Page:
In the People's Republic of China (P.R. China), schistosomiasis caused by the blood fluke Schistosoma japonicum has a documented history of more than 2,000 years [1, 2]. The first large-scale surveys done in the mid-1950s suggested that the disease was endemic in 12 provinces located along and south of the Yangtze River. More than 10 million people were infected, causing considerable morbidity and even mortality [3, 4]. Hence, a national schistosomiasis control programme was launched, placing particular emphasis on the control of the intermediate host snail Oncomelania hupensis, including environmental management and chemical mollusciciding [26]. As a result, snail-infested areas have been reduced from approximately 14,320 km2 in the mid-1950s to 3,720 km2 in 2008 [6, 7].

Recently, a comprehensive strategy was proposed with the ultimate aim to reduce further the likelihood of contamination of the environment with schistosome eggs. This integrated control strategy consists of health education, access to clean water and adequate sanitation, mechanization of agriculture and fencing of domesticated bovines, along with preventive chemotherapy [8, 9]. The main rationale for implementing this new strategy is that schistosomiasis is an environmentally mediated disease, and that it is difficult to eliminate all snail habitats, particularly in lake and marshland regions [10]. However, this new strategy alone does not succeed in eliminating or substantially reducing the incidence of schistosomiasis [11], especially in mountainous regions where suitable snail habitats persist. Additional control measures are needed, such as mollusciciding, which is a time-consuming and costly strategy, because large fluctuations in snail abundance [12, 13] can arise from flooding [14, 15]. Hence, measures for increasing the effectiveness of mollusciciding, which in turn reduce intermediate host snail abundance and limit the likelihood of re-emergence of schistosomiasis, are required [16].

For the effective control of O. hupensis populations, a fundamental step is a deeper understanding of the snail's intrinsic population dynamics because these properties influence the rate of recovery after withdrawal of snail control [1]. There is, however, a paucity of information describing even basic population dynamics for this species, which severely limits our understanding of the processes of schistosomiasis transmission, and hence hampers the development of effective control approaches. here is a general consensus among ecologists that account must be taken of intrinsic and extrinsic population controls [17] when analysing time-series data, and growing emphasis is placed on determining the degree of interaction between the two aspects driving fluctuations in abundance [1822]. Intrinsic control normally operates via density feedback whereby component vital rates (e.g. survival and fertility) and/or individual fitness change in response to population density [23]. However, vital rates can respond differently to density changes, meaning that the influence of density on the rate of population growth (termed demographic feedback) as measured by changes in abundance should reflect the net contributions of all component vital rates and extrinsic perturbations [24]. Extrinsic processes include stochastic environmental pressures and human control activities that affect population density, but are not directly affected by population density themselves [22].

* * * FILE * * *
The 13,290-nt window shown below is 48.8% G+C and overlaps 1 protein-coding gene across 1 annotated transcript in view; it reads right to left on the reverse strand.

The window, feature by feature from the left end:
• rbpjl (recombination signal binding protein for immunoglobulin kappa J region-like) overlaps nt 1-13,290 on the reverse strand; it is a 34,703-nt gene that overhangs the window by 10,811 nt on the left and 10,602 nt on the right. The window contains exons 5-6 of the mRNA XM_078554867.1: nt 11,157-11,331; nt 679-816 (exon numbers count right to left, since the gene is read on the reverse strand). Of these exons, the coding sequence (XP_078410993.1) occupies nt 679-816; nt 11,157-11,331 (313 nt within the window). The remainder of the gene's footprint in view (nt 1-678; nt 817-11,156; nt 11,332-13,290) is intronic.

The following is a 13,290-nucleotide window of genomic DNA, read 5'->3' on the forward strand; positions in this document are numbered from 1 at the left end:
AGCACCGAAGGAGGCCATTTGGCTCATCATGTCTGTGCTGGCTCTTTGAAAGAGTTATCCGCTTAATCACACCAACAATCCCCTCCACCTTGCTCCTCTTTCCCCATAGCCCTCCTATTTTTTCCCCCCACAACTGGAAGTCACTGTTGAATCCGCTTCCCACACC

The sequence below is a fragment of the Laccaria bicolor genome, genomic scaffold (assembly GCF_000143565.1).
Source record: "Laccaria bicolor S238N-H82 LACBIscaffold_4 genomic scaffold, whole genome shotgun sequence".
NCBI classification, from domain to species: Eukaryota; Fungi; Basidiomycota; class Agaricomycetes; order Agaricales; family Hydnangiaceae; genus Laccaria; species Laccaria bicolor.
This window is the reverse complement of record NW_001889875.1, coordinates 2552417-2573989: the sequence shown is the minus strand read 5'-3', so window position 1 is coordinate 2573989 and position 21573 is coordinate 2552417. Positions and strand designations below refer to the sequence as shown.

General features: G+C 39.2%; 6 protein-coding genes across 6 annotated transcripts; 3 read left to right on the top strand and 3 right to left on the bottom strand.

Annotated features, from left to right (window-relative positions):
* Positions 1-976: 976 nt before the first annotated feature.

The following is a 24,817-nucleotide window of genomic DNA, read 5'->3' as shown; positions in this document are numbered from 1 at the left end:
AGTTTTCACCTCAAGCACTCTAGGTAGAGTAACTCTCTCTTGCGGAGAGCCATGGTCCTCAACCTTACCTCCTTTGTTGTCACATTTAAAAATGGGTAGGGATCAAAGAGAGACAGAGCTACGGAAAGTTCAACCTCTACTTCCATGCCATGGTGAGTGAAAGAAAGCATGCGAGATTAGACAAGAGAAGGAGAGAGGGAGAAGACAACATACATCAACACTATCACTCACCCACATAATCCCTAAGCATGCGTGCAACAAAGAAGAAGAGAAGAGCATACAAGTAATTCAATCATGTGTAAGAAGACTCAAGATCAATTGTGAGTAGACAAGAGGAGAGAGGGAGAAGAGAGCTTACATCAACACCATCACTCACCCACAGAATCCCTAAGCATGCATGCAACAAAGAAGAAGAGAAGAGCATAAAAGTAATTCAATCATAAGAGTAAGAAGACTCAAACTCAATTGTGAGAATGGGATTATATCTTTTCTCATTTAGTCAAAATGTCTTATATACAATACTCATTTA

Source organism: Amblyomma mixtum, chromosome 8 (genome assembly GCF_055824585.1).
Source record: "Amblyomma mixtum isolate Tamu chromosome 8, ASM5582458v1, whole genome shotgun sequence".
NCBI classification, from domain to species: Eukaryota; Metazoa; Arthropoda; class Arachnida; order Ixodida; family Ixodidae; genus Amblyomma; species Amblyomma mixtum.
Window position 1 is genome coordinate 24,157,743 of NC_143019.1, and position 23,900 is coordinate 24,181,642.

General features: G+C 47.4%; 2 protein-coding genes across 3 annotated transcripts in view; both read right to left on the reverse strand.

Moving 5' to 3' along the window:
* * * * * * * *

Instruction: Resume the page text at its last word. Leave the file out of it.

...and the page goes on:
Previous research pertaining to O. hupensis focused mainly on the environmental conditions correlated with snail abundance, and hence particular emphasis was placed on elucidating extrinsic influences. Similar to mosquito vector species [2527], snail population dynamics can also exhibit strong density feedback, and the form and relative strength of feedback might differ markedly among populations given the strong genetic differentiation observed in intermediate host snails [28, 29]. Failure to take intrinsic dynamics into account can lead to an over-estimation of the medium- to long-term effectiveness of density control methods, such as mollusciciding or habitat modification [23].

Here we provide an empirical framework for discerning the relative contributions of intrinsic drivers of snail population dynamics for a better understanding of the eco-epidemiology and control of schistosomiasis. We first examine the evidence for, strength and form of phenomenological (demographic) density feedback operating in focal snail populations based on a series of biological experiments under quasi-field conditions. We also test whether the intrinsic dynamics of O. hupensis follow a Gompertz-like compensatory feedback, which is consistent with organisms having high turn-over rates such as insects [30, 31]. The Gompertz model and its analogues express population growth (r) or vital rates such as survival (s) as a negative log-linear relationship with density, with high r or s at low densities which decline rapidly as population size increases and then tapers to an asymptote [23]. Examining the patterns of component feedback in snail survival provides insight into the principal drivers of the strength and form of the demographic response. The relevant elements derived from the intrinsic model will provide an ecologically based evidence to formulate cost-effective control strategies towards schistosomiasis elimination, and to ensure the lowest transmission risk or density of O. hupensis[23].


Study site

To deepen our understanding of intrinsic effects on O. hupensis abundance patterns, snail reproduction experiments were done in two different settings: a marshland at Zhang Jiagang, Jiangsu province (119° 30' E longitude and 31° 50' N latitude) and a mountainous region in Pujiang county, Sichuan province (103° 24' E, 30° 18' N) (Figure 1).

Figure 1
figure 1

Study sites in Jiangsu and Sichuan provinces, People's Republic of China.

Snail experiments